Zine, Isabella Cesari, 14 pgs, isabrutta.com, $10
As a kid, I scoured the library’s National Geographic section searching for the most badass animal I could find. This extended to the Dragonology books, too, which treat dragons as real species to be researched and catalogued. Fearsome Critters starts with an etymological description of the term “critter” and its lumberjack-ian origins, with nod to how “this continent has been said to be home to a host of strange, mysterious entities whose existence has never been proven… or disproven.” As you might guess, the string-stitched zine is its own small encyclopedia of North American mythological creatures.
Some entries are well-known cryptids, such as the notorious Mothman, while others are obscure, such as the Hidebehind, who makes a walk in the woods seem more dangerous than standing in the middle of the 401. The Hidebehind, Cesari explains, is supposedly a huge mass that stalks loggers, a presence they could feel but never see. Yikes! There are also images detailed enough to maximize the vivid descriptions. Though monochrome, they give a sense of each critter’s legendary physicality. Altogether, the zine is filled with info to excite the budding cryptozoologist in everyone.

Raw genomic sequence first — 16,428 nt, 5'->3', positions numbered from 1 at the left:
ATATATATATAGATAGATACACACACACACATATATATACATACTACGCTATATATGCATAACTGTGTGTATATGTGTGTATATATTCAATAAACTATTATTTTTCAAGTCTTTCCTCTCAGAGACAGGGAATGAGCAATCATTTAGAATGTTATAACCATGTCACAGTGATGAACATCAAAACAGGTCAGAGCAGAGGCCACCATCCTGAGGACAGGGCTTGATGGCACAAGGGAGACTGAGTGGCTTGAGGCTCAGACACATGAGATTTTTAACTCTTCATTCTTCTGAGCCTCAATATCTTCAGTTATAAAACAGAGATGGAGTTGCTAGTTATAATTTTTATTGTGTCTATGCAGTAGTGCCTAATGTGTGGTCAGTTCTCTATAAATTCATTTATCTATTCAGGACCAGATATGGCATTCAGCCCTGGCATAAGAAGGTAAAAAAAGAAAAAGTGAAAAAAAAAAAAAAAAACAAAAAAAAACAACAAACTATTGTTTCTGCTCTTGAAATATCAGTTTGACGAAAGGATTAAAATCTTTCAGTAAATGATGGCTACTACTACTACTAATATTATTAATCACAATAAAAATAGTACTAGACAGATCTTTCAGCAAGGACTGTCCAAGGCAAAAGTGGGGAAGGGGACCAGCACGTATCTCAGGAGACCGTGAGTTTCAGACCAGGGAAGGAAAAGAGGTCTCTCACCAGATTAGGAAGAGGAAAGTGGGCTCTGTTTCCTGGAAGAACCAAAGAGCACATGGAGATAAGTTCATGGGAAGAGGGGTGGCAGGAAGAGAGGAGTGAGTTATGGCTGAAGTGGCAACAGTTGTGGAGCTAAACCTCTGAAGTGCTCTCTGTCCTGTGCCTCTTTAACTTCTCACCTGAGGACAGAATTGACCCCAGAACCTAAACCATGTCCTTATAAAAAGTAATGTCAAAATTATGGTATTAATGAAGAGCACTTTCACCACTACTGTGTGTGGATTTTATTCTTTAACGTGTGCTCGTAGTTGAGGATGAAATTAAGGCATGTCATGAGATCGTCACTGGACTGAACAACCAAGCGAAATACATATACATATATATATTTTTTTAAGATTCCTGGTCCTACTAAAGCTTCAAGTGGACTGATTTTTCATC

The downside is that the zine is short, even shallow — the charm wears off, and the zine doesn’t land anywhere satisfying. Each entry has maybe three written segments, and some of those are dwindled down to a single sentence. Though there is a degree of intrigue to this, one gets only a peripheral glance into an idea with so much potential. Depth is a tricky thing with making an animal encyclopedia in zine form, especially if the entries are based on the unreal. But there should be enough detail to completely describe the legend. Fearsome Critters gives only a glimpse. Too brief, but still beautiful.